Whether it’s breakfast, lunch or dinner, a nourishing soup is an essential dish served at every Japanese meal. Miso soup is perhaps the best known and well liked by foreigners all over the world. This soup was first introduced to the West in 1960s and has enjoyed recognition for good health and longevity ever since.
This authentic soup is prepared based on dashi, the ubiquitous stock of Japanese cuisine. Typically dashi is made from kombu (dried kelp) seaweed, niboshi (dried small sardines), katsuo-bushi (dried bonito flakes) or dried shiitake mushrooms.
If you’re pressed for time, instant dashi either in granules or powder form is also available at stores. Use 1 teaspoon for 3 to 5 cups of water and follow the instructions on package. However, I was told by my strict mother-in-law to make it the old fashioned way, no cheating. Trust me, it just taste much better than instant.
I shall use niboshi dashi for this recipe. To make the dashi, you’ll need 20 grams of niboshi and 4 cups of water.
Gut and remove the heads of niboshi. Rinse and soak them in a deep pot for about 45 minutes. On a medium heat, let it boil gradually. When it’s boiling, reduce heat and let it simmer for another 5 minutes. Skim off any foam that rises to the top. Remove from heat and strain.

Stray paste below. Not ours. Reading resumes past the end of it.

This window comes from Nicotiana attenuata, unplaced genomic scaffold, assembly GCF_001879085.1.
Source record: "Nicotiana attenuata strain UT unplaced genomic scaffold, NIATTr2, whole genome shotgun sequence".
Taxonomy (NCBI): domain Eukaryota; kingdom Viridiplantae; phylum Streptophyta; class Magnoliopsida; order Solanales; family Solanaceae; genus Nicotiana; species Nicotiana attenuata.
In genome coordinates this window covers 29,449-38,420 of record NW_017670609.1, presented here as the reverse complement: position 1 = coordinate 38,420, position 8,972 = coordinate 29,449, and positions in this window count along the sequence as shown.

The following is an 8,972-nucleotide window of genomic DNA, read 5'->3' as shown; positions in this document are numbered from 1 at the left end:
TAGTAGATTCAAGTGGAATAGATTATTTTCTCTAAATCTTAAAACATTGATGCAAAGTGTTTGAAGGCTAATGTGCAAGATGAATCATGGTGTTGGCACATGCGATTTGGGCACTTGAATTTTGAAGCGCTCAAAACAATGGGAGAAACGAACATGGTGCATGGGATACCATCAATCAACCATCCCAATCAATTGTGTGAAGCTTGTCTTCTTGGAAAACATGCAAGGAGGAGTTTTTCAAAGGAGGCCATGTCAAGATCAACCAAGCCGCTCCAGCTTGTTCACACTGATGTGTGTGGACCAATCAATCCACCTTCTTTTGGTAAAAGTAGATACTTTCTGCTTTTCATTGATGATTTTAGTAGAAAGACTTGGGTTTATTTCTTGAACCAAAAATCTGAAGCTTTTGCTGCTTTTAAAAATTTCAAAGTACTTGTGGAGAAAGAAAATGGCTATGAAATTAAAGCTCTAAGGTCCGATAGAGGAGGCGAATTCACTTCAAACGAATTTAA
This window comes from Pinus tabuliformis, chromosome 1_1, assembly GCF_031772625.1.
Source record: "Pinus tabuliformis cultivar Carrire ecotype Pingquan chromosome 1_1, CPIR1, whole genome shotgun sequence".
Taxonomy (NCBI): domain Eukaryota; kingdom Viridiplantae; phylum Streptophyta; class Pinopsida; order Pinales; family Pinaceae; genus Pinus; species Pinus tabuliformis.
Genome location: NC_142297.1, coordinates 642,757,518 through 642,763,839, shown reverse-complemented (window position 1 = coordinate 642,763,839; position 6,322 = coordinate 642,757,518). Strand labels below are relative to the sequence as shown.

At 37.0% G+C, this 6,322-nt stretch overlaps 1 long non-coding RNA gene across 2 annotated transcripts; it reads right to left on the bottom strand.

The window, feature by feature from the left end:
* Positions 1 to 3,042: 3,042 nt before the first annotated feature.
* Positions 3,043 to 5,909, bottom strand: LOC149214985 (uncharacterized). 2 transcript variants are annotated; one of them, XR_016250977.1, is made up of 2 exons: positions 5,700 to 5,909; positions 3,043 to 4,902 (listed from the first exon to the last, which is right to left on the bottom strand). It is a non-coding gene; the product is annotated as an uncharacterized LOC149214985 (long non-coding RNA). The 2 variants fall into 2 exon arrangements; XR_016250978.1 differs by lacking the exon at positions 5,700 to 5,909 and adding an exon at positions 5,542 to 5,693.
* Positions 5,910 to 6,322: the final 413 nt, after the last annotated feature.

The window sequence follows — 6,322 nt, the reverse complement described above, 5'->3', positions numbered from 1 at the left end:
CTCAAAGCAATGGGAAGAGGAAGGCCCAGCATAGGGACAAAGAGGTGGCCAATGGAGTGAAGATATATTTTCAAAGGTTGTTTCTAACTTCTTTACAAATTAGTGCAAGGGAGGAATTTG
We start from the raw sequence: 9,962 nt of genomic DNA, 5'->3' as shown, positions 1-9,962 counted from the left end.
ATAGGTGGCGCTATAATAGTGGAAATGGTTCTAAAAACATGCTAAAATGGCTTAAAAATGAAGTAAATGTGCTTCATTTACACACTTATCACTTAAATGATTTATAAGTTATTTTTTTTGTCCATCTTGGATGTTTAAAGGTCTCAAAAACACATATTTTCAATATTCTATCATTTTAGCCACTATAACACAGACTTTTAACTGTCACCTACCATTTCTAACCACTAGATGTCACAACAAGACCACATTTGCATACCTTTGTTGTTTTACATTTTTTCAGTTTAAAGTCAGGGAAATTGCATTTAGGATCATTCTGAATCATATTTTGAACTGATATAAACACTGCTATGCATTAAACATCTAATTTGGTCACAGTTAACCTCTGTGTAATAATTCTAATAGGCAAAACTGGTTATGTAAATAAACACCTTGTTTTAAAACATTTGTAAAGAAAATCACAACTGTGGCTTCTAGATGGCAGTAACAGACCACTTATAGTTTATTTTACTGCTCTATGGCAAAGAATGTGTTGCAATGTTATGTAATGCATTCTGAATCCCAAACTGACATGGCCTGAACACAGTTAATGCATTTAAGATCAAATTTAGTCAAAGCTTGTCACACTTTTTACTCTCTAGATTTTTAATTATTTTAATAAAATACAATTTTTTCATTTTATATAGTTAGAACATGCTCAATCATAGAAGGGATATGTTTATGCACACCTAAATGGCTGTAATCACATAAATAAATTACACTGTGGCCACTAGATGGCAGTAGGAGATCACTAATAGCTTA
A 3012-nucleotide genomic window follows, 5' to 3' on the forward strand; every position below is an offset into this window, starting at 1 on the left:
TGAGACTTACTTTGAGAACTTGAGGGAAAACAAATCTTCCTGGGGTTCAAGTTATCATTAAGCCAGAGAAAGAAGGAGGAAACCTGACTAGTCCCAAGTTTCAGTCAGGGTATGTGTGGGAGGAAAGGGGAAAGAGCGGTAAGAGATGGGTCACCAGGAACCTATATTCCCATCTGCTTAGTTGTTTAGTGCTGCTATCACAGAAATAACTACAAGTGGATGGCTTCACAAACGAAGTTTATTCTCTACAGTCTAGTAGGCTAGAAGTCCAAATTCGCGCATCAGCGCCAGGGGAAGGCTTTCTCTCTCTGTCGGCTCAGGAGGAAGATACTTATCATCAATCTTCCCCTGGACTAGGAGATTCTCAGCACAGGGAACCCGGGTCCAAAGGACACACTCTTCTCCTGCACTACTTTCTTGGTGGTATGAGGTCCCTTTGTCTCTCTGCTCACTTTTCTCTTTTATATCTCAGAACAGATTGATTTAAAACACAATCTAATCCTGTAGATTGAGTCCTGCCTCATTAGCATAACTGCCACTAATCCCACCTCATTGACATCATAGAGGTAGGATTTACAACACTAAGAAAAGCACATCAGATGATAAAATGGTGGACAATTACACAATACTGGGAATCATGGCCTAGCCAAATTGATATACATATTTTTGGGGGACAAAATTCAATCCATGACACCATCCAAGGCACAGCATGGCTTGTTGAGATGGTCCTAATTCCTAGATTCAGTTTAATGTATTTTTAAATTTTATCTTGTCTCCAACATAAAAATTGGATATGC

You can keep any unused portion in an airtight Tupperware and refrigerate.
Now, once you’re done with that, you’re ready to make tofu miso soup. You’ll need
1 block of soft silken tofu, cubed.
3 to 4 tablespoon of miso paste which is easily found in Asian aisles at your local supermarket. They stay fresh in the fridge for months and a packet usually last you a long time. Miso paste is actually fermented soybean paste that is rich in friendly Lactobacillus Acidophilus bacteria needed to keep your gut healthy. It is believed that isoflavones in soybean also cut women’s risk of developing breast cancer.
2 stalks of scallion sliced diagonally about half inch piece. As I don’t like the strong smell and taste, what I usually do is run them under water to wash out a bit of the smell.
Put dashi stock in a pan and bring to boil. Add tofu cubes and simmer for a few minutes on low heat. Scoop up some stock and dissolve miso paste in it. Pour into soup gradually while stirring. Do not allow it to boil. Remove from heat at once. Garnish with scallions.
It’s quite easy to prepare once you get the steps right. Now, how about a bowl of piping hot miso soup for a healthy lunch?